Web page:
Exercise can also stimulate perspiration and promote the release of stress hormones. Stress produces heat and raises core temperature. You sweat to cool down. Your body releases adrenaline when under stress. Adrenaline causes the blood vessels to constrict. Blood is then pumped toward the skin where it becomes heated and evaporates into sweat. Exercise causes your muscles to contract, making them pump blood faster to the working areas of your body. Once your muscles receive more blood, they begin to produce sweat to combat overheated muscle fibers. Excess amounts of cortisol released during stressful conditions increase insulin secretion and glucose tolerance. Insulin promotes fat storage by increasing the uptake of glucose into skeletal muscle and adipose tissue (fat). Cortisol can also inhibit the breakdown of glycogen stores in the liver. Glycogen is stored starch granules found in the liver and kidneys. Stored glycogen provides energy for activities such as digestion. Glucocorticoids (steroid hormones) produced by the adrenal cortex are involved in numerous metabolic functions. One of the main functions of cortisone is to regulate inflammation, immune response, and protein synthesis.
While sweating itself may seem unhealthy, it plays an important role in regulating our temperature. Our bodies generate heat from aerobic respiration. At rest, the majority of heat generated by basal metabolism is reabsorbed through the feet, head, chest, arms, hands, and torso. Heat dissipation occurs mainly via convection. During exercise, however, heat must be dissipated quickly to avoid hyperthermia. The primary mechanism for heat dissipation during moderate exercise is evaporation. After strenuous exercise, thermoregulation begins to rely more heavily on cutaneous heat conductance and conduction. Sweat glands secrete sweat composed primarily of water and salt. The average adult male secretes about 1 pint (0.4 L), and the average female, 0.7 pints (.3 L) per hour. Normal resting adults excrete 2% to 3% of total body salt. Sweat assists in maintaining homeostasis by removing salts from the blood stream and replacing them with fresh water, thus preventing hyponatremia (low sodium concentration) and hypochloremia (high chloride concentration).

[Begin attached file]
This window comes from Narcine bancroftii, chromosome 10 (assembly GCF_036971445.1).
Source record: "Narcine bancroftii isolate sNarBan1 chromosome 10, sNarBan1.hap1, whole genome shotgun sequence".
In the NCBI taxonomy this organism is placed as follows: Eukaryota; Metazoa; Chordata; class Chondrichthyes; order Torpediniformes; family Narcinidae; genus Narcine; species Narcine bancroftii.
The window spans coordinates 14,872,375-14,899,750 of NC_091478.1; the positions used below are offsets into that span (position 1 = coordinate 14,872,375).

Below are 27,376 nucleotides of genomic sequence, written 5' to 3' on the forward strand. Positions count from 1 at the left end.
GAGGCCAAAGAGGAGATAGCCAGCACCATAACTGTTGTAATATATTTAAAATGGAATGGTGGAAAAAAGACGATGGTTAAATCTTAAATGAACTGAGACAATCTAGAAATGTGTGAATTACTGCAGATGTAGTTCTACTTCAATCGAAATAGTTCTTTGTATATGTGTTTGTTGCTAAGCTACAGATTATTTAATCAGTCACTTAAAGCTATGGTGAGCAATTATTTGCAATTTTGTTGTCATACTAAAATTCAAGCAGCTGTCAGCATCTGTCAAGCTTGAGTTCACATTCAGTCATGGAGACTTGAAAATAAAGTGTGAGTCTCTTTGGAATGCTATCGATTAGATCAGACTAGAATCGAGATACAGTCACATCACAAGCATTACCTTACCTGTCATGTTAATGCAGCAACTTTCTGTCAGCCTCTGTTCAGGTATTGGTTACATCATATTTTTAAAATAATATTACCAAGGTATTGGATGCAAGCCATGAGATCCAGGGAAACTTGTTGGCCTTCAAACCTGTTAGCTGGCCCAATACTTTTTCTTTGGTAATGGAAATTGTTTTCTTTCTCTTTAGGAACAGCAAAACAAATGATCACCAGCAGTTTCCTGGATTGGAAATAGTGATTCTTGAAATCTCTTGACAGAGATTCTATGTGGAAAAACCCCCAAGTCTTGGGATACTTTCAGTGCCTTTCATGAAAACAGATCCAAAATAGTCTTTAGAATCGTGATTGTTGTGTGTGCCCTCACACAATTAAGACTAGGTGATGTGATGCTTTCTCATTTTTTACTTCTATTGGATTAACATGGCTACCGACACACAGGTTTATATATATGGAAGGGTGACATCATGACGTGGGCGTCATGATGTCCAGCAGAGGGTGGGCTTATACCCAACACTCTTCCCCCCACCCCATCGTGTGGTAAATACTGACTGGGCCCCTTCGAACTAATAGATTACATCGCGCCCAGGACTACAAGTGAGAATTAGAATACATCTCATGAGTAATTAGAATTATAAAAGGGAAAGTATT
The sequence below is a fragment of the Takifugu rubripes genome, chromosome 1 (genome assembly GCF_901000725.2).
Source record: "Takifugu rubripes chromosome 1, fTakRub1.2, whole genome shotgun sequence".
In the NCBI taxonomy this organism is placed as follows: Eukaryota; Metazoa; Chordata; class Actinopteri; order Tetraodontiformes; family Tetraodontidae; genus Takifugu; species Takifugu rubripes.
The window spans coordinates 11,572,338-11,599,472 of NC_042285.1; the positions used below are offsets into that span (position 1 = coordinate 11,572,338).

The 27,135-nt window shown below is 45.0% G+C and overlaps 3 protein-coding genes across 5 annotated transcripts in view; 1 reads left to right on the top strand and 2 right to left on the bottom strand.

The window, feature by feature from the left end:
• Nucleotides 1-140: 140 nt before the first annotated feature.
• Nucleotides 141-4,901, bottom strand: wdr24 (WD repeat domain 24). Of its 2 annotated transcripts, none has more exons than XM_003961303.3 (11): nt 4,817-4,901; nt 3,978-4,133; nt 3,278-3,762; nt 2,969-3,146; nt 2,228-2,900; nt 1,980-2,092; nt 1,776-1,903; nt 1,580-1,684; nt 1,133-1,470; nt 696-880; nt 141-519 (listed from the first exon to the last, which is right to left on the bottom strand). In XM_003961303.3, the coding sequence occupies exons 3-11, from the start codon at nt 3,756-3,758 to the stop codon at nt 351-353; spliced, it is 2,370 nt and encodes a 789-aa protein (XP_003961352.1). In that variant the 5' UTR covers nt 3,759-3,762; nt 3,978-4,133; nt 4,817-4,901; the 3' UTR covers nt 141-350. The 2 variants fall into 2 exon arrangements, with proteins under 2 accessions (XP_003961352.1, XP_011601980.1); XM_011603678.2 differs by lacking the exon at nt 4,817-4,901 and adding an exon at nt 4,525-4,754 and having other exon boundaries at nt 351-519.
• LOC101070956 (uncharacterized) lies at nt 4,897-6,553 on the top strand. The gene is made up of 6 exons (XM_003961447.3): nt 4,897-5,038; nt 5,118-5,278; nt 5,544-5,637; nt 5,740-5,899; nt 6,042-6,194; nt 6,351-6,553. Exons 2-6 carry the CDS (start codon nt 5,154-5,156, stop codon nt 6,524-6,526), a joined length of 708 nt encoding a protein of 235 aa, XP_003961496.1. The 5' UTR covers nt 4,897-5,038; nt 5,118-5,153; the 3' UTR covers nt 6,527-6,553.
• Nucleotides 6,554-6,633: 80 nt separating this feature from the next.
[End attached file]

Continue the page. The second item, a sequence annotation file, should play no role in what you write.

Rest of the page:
Regular exercise can help to keep your skin healthier. Not only does regular exercise burn calories, it also lowers your BMI. Obesity is linked to various forms of cancer, diabetes, hypertension, osteoarthritis, gallbladder disease, kidney disorders, sleep apnea, and high cholesterol. Moderate exercise can play a major part in helping you achieve and maintain a healthy weight.
If you suffer from dark circles under your eyes, try avoiding alcohol and caffeine. Alcohol consumption can make dark circles worse. Drinking coffee can raise your blood pressure. Coffee beans contain kryptoxanthin, a type of xanthophyll pigment that may trigger allergic reactions. People who take prescription drugs for depression, anxiety, or attention deficit disorder should check with their doctor before consuming coffee. Tea contains catechins, flavanols, theaflavin, thearubigin, and thearubigen, antioxidants believed to fight off free radicals. Green tea contains polyphenol epigallocatechin gallate (EGCG), an antioxidant thought to provide protection against cancer and cardiovascular disease. Black tea contains theobromine, which may lower blood pressure. Although green and black teas are good sources of nutrition, they still contain large quantities of caffeine. Drinking too much caffeine can irritate the digestive system, nervous system, and urinary tract. Drink herbal tea slowly and pay attention to its taste — strong herbal teas can upset stomachs. Avoid overly sweetened teas, those flavored with chocolate, cinnamon, ginger, cloves, cardamom, peppermint oil, chai spices, vanilla, licorice root, or yerba mate. To enjoy a cup of tea without added sugars, steep the leaves in hot water and strain out the leaves once steeping is complete.